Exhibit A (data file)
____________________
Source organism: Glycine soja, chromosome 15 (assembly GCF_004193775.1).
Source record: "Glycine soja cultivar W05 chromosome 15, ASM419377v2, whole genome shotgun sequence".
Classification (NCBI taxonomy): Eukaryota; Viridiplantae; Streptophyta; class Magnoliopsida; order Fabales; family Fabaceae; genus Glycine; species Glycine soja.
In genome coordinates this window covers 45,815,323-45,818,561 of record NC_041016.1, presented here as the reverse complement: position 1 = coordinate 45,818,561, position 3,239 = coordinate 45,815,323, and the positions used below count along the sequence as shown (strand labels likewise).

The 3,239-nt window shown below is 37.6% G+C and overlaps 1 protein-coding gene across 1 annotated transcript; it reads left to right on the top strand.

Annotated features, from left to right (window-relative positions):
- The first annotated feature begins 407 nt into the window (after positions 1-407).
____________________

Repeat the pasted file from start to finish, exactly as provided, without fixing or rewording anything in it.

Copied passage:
Source organism: Glycine soja, chromosome 15 (assembly GCF_004193775.1).
Source record: "Glycine soja cultivar W05 chromosome 15, ASM419377v2, whole genome shotgun sequence".
Classification (NCBI taxonomy): Eukaryota; Viridiplantae; Streptophyta; class Magnoliopsida; order Fabales; family Fabaceae; genus Glycine; species Glycine soja.
In genome coordinates this window covers 45,815,323-45,818,561 of record NC_041016.1, presented here as the reverse complement: position 1 = coordinate 45,818,561, position 3,239 = coordinate 45,815,323, and the positions used below count along the sequence as shown (strand labels likewise).

The 3,239-nt window shown below is 37.6% G+C and overlaps 1 protein-coding gene across 1 annotated transcript; it reads left to right on the top strand.

Annotated features, from left to right (window-relative positions):
- The first annotated feature begins 407 nt into the window (after positions 1-407).